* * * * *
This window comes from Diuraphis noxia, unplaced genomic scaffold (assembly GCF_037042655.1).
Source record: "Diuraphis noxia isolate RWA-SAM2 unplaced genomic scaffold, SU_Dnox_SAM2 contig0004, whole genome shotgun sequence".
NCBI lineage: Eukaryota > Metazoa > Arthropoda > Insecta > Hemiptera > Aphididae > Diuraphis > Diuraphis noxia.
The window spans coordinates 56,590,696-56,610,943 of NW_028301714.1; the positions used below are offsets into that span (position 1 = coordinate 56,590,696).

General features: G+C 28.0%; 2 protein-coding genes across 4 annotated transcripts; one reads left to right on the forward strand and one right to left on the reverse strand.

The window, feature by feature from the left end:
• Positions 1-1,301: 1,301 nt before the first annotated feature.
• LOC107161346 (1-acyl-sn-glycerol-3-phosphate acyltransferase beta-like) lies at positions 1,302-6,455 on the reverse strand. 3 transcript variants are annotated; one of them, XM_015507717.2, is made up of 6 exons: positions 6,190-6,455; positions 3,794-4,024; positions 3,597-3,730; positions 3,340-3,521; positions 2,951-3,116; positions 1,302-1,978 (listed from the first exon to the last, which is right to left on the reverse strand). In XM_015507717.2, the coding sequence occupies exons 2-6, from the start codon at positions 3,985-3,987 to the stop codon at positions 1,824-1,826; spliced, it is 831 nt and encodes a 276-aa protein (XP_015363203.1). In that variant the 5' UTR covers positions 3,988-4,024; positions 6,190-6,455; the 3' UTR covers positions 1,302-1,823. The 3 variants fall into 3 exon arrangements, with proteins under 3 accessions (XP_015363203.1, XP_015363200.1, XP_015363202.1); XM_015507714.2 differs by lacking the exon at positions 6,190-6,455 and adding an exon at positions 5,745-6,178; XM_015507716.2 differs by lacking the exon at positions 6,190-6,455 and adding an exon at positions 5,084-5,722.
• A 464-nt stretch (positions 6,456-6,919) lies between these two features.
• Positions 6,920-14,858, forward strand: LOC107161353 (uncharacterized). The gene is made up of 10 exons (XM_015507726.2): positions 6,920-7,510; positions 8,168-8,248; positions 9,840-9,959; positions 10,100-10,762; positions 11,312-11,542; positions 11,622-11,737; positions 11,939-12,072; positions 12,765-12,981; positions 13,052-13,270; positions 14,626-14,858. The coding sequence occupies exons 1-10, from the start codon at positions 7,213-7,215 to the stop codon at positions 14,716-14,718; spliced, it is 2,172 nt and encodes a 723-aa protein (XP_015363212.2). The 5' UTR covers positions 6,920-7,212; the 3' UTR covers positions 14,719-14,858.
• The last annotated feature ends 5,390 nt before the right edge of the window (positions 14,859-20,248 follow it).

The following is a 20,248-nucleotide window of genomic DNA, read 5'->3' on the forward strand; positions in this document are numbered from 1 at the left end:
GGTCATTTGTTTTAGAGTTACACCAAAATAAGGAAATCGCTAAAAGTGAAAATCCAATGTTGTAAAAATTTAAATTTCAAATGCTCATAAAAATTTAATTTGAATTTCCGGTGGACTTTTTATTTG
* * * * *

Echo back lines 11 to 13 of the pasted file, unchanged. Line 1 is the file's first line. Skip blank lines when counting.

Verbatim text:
• The last annotated feature ends 5,390 nt before the right edge of the window (positions 14,859-20,248 follow it).

The following is a 20,248-nucleotide window of genomic DNA, read 5'->3' on the forward strand; positions in this document are numbered from 1 at the left end:
GGTCATTTGTTTTAGAGTTACACCAAAATAAGGAAATCGCTAAAAGTGAAAATCCAATGTTGTAAAAATTTAAATTTCAAATGCTCATAAAAATTTAATTTGAATTTCCGGTGGACTTTTTATTTG